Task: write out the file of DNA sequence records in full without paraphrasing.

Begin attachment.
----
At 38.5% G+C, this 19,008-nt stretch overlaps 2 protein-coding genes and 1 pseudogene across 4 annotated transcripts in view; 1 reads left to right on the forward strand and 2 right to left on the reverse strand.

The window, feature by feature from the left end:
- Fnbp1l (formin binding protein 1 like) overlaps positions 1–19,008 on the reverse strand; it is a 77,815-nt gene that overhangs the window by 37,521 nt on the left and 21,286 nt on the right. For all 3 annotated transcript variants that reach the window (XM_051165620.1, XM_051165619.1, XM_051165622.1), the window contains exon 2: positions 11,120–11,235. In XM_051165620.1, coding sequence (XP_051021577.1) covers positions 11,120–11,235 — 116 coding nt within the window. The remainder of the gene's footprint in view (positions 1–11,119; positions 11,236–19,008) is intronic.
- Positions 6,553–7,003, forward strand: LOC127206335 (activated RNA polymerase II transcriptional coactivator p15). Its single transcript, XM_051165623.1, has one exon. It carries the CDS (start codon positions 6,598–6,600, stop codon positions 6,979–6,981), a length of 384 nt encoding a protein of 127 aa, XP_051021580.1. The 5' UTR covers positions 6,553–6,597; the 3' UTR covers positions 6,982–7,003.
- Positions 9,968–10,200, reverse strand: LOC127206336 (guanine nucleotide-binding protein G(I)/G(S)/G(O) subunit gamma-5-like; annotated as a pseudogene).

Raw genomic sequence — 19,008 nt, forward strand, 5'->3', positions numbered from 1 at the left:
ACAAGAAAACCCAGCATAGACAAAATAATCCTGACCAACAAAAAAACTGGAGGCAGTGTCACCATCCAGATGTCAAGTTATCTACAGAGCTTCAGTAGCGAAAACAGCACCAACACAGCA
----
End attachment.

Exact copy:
At 38.5% G+C, this 19,008-nt stretch overlaps 2 protein-coding genes and 1 pseudogene across 4 annotated transcripts in view; 1 reads left to right on the forward strand and 2 right to left on the reverse strand.

The window, feature by feature from the left end:
- Fnbp1l (formin binding protein 1 like) overlaps positions 1–19,008 on the reverse strand; it is a 77,815-nt gene that overhangs the window by 37,521 nt on the left and 21,286 nt on the right. For all 3 annotated transcript variants that reach the window (XM_051165620.1, XM_051165619.1, XM_051165622.1), the window contains exon 2: positions 11,120–11,235. In XM_051165620.1, coding sequence (XP_051021577.1) covers positions 11,120–11,235 — 116 coding nt within the window. The remainder of the gene's footprint in view (positions 1–11,119; positions 11,236–19,008) is intronic.
- Positions 6,553–7,003, forward strand: LOC127206335 (activated RNA polymerase II transcriptional coactivator p15). Its single transcript, XM_051165623.1, has one exon. It carries the CDS (start codon positions 6,598–6,600, stop codon positions 6,979–6,981), a length of 384 nt encoding a protein of 127 aa, XP_051021580.1. The 5' UTR covers positions 6,553–6,597; the 3' UTR covers positions 6,982–7,003.
- Positions 9,968–10,200, reverse strand: LOC127206336 (guanine nucleotide-binding protein G(I)/G(S)/G(O) subunit gamma-5-like; annotated as a pseudogene).

Raw genomic sequence — 19,008 nt, forward strand, 5'->3', positions numbered from 1 at the left:
ACAAGAAAACCCAGCATAGACAAAATAATCCTGACCAACAAAAAAACTGGAGGCAGTGTCACCATCCAGATGTCAAGTTATCTACAGAGCTTCAGTAGCGAAAACAGCACCAACACAGCA